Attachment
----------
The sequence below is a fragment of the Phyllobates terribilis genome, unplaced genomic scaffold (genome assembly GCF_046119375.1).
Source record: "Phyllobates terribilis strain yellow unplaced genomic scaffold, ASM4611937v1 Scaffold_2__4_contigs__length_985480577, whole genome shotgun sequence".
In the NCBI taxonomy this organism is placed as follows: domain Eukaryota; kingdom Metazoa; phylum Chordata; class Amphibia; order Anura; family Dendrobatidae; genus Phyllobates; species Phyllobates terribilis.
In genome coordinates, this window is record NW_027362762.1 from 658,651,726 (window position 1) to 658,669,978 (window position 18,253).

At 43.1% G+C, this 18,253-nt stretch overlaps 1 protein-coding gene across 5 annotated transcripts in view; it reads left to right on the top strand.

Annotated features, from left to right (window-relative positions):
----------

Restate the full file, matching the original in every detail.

The sequence below is a fragment of the Phyllobates terribilis genome, unplaced genomic scaffold (genome assembly GCF_046119375.1).
Source record: "Phyllobates terribilis strain yellow unplaced genomic scaffold, ASM4611937v1 Scaffold_2__4_contigs__length_985480577, whole genome shotgun sequence".
In the NCBI taxonomy this organism is placed as follows: domain Eukaryota; kingdom Metazoa; phylum Chordata; class Amphibia; order Anura; family Dendrobatidae; genus Phyllobates; species Phyllobates terribilis.
In genome coordinates, this window is record NW_027362762.1 from 658,651,726 (window position 1) to 658,669,978 (window position 18,253).

At 43.1% G+C, this 18,253-nt stretch overlaps 1 protein-coding gene across 5 annotated transcripts in view; it reads left to right on the top strand.

Annotated features, from left to right (window-relative positions):